- Belgian doctors are advised to avoid mentioning euthanasia to patients since it could be misinterpreted as medical advice. The Australian state of Victoria forbids doctors from raising euthanasia with patients. There are no such restrictions in Canada. The association of Canadian health professionals who provide euthanasia tells physicians and nurses to inform patients if they might qualify to be killed, as one of their possible “clinical care options.”
In some countries, patients must be exhausted all other medical options before seeking euthanasia. There is no such requirement in Canada.
How native Hawaiians view Mauna Loa volcanic eruptions
You should understand that in Hawaiian culture, Mauna Loa’s eruption is not considered to be an intrusion or a threat. In fact, for many local people, this is a time of paying respects to Pele, the Hawaiian deity of volcanoes and fire. They see the volcano as a kupuna, or an ancestor. In effect, when the volcano comes back to life, it is like a family member coming to visit.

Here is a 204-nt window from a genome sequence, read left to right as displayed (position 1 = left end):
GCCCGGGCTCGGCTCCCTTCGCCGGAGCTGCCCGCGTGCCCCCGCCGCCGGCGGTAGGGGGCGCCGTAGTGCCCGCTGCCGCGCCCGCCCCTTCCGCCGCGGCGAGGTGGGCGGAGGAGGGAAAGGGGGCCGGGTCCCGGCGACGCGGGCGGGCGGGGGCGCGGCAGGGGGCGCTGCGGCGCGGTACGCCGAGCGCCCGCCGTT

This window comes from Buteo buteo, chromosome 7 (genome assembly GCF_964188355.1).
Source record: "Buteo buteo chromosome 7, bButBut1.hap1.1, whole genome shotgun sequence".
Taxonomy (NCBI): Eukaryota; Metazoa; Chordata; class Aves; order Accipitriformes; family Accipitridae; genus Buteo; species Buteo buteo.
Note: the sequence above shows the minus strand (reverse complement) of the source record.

An AP story explains:
For many Native Hawaiians, an eruption of a volcano like Mauna Loa has a deep yet very personal cultural significance. For many it can be an opportunity to feel a connection with creation itself through the way lava gives birth to new land, as well as a time to reflect on their own place in the world and the people who came before them.
“A volcanic eruption is a physical manifestation of so many natural and spiritual forces for Hawaiians,” said Ilihia Gionson, a Hawaii Tourism Authority spokesperson who is Native Hawaiian and lives on the Big Island. “People who are unfamiliar with that should understand that it’s a very personal, very significant thing.”